Last night, the Mets showed signs that maybe, just maybe, the road back to contention isn’t going to be that long. Big hits by prized youngsters Michael Conforto, Amed Rosario and Dom Smith, a great defensive play by Juan Lagares, four grind-’em-out ABs by Brandon Nimmo and pair of Mets rookies actually y’know pitching–as opposed to just throwing hard. Their surprise bullpen acquisition notched another save . Meanwhile in Brooklyn, their erstwhile closer gave another indication that he is all healed up. All in all, a nice tidy 4-2 over the Arizona Diamondbacks, a team desperately in need of wins. More on them shortly.
Yes, I know what the team’s collective record and individual WARs are. But let’s dream for a moment: this new shortstop is pretty good. He took a couple of hard shots off his glove but stayed focused and made the easy plays. He also brings an energy to the team. It’s a lot to put on such a young man, I know, but he can be a real difference-maker. I was wrong about Conforto. He is making adjustments and has settled in. If nothing else, he will be Sandy Alderson’s lasting legacy to this team. With Yoenis Cespedes in left and Conforto in right, the Mets have a 60-70 homerun threat in their outfield. This, in my opinion, should allow them to carry Lagares in center. A team built around pitching needs a strong up-the-middle defense. Lagares and Rosario supply 1/2 of that need. Two things about Lagares: they will need to compensate for his bat elsewhere and he should be fined and benched the next time he dives for a ball. With Nimmo around, the Mets have their 4th outfielder. Nimmo is a real throwback type of player, he reminds me (in a good way) of Hunter Pence.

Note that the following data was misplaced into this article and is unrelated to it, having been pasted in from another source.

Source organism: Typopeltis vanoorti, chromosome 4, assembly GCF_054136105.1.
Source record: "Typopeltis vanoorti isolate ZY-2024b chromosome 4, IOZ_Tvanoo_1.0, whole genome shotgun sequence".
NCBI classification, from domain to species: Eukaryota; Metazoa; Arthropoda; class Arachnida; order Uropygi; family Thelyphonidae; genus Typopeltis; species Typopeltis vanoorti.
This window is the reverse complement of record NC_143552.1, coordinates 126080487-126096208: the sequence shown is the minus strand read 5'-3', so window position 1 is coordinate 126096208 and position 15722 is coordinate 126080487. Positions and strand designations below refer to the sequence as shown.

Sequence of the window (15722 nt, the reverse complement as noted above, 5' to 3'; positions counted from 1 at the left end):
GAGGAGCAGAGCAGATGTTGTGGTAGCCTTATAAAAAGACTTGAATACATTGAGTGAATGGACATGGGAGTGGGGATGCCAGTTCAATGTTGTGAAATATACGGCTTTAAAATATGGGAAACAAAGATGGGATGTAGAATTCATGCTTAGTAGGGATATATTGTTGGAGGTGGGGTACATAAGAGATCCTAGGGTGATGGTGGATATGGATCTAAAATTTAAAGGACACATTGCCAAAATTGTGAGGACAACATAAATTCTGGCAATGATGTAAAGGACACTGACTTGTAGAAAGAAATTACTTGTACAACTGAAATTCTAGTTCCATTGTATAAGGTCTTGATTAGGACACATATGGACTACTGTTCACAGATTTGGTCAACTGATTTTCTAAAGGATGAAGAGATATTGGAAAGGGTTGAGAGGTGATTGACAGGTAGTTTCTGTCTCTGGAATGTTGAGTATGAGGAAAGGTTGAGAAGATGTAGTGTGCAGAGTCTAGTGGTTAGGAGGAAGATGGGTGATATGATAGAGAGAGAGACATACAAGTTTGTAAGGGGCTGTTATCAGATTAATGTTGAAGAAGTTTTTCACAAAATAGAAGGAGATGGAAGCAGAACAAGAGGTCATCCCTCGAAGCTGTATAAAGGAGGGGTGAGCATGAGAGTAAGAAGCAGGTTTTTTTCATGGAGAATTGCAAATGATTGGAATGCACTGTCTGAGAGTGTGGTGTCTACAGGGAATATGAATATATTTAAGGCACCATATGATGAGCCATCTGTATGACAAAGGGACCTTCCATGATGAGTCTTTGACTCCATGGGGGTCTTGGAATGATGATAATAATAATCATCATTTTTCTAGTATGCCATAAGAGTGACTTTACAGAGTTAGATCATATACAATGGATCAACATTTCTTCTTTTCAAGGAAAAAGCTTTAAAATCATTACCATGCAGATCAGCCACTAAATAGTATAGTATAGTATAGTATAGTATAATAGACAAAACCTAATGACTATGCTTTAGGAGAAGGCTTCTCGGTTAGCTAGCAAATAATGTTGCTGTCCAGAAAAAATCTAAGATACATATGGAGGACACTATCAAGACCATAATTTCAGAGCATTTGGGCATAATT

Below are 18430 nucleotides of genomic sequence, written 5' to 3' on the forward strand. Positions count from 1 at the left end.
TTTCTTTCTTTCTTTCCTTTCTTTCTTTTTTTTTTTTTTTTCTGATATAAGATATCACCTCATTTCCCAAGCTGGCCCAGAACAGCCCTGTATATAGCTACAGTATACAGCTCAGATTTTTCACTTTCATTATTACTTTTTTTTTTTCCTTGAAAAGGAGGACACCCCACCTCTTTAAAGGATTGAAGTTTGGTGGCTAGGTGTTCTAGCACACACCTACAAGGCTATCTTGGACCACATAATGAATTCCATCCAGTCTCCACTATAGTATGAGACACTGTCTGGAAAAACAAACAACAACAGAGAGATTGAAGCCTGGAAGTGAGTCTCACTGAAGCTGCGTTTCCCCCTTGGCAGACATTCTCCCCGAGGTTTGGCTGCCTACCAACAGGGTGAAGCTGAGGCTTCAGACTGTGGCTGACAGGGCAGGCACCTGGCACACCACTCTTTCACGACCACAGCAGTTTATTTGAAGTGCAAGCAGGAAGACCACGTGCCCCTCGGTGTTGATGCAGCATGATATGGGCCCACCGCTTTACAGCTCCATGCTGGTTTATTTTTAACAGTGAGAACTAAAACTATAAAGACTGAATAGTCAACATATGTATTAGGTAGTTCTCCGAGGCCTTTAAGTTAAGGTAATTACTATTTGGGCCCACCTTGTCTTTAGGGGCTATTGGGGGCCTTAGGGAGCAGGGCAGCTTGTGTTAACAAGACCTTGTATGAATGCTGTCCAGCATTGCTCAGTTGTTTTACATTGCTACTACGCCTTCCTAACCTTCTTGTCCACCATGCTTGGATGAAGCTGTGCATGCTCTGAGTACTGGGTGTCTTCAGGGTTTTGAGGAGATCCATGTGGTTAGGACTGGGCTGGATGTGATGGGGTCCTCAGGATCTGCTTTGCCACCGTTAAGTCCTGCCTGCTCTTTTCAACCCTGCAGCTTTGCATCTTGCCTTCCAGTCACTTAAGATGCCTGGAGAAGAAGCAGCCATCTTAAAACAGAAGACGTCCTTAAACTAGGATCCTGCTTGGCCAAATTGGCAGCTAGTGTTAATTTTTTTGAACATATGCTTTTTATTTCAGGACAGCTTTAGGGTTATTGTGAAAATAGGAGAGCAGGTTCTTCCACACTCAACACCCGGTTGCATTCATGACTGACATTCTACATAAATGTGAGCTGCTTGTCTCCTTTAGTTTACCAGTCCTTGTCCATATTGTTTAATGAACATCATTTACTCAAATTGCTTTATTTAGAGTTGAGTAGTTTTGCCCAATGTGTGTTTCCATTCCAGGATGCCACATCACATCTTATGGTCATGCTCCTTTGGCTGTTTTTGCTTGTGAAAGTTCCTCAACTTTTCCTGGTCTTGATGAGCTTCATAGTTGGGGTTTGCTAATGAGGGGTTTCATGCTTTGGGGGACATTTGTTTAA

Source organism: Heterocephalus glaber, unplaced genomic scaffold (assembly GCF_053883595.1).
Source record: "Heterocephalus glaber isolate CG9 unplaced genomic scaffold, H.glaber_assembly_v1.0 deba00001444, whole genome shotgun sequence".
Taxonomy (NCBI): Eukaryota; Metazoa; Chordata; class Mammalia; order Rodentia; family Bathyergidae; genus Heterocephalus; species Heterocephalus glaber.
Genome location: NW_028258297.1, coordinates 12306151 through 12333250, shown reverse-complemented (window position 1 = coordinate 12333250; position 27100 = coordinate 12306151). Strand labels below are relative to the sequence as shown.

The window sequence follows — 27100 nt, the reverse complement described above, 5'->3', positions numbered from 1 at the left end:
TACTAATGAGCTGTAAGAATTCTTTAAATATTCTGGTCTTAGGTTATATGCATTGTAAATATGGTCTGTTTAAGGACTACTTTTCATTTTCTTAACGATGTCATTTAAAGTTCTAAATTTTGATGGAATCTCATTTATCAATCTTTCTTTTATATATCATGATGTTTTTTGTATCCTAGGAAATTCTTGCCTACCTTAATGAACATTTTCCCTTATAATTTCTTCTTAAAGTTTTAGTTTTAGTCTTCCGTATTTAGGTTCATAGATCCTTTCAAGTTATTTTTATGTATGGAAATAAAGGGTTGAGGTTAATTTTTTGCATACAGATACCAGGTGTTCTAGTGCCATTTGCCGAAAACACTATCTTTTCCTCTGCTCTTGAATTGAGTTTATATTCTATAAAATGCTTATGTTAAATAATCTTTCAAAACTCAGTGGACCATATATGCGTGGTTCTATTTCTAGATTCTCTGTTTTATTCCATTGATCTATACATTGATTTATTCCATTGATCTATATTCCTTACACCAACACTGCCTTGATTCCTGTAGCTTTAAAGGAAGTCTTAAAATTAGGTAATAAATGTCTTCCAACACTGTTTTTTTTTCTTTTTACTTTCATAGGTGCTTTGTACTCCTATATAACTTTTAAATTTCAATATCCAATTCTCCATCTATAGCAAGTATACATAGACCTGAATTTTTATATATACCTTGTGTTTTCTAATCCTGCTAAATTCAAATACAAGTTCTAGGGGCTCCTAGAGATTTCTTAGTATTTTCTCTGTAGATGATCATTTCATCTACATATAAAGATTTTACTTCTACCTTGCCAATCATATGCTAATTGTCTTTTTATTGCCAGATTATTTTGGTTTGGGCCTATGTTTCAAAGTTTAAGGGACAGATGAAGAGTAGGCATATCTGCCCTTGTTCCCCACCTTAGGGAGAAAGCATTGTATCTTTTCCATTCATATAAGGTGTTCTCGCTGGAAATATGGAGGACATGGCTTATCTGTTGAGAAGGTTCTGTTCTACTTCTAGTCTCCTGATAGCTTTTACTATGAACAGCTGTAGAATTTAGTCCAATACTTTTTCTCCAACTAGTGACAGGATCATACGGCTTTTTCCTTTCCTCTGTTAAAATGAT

I hate to root against the guy, but I kinda hope David Wright’s latest comeback convinces him that it is time to hang ’em up. The Mets will not be able to carry a David Wright at 75% capacity. There is a perfect addition available this winter that currently toils in Kansas City. He’s under 30, has plenty of postseason experience and is definitely going to test the market. Some of the teams that may be normally eyeing him might be keeping their powder dry (and their wallets full) to take a run at Manny Machado the winter after next. The Mets may have an opportunity to add the perfect compliment to the Conforto-Cespedes tandem. It also allows them to pick the best glove from their glut of middle infielders for second base.
Wow, a solid up the middle defense and power at the corners, are these the Mets we’d be talking about?
As far as the rotation and the bullpen go, by his absence alone Bartolo Colon has proven his value. The Mets need to get an innings-eating veteran to slide into the third slot of the rotation. They should have enough pieces to acquire one. How about a trade for Jeff Samardzija or Jordan Zimmerman? I’d hold my breath and pencil in Noah Syndergaard and Jacob deGrom at the top of the rotation, and put this new pitcher in the three-spot. I believe that injuries and inconsistent play have damaged the trade value of Matt Harvey, Steven Matz, Zack Wheeler, Rafael Montero, Robert Gsellman, and Seth Lugo, so while one or more may go elsewhere for this older pitcher, the rest, along with Flexen, get to complete for the final two spots in Spring Training. It would be messy, but very entertaining. A few of these guys could end up in the bullpen.
It was a long climb back from the collapses of 2007 and 2008. Most of us waited, somewhat impatiently for the resurgence, which came suddenly and just as suddenly has seemed to disappear. There should be no more waiting, no more talk of rebuilding. Look at the Diamondbacks, who in one year have risen from a disarrayed, dysfunctional organization into a team that if the season ended today, would be in the postseason tournament. Last night showed that the Mets do have some pieces in place to make a similar move. While 45+ years of living and (mostly) dying with this team have made me cynical, I still have moments like last night, where the past may not be prolog and the Mets can be winners again. Here’s to hope.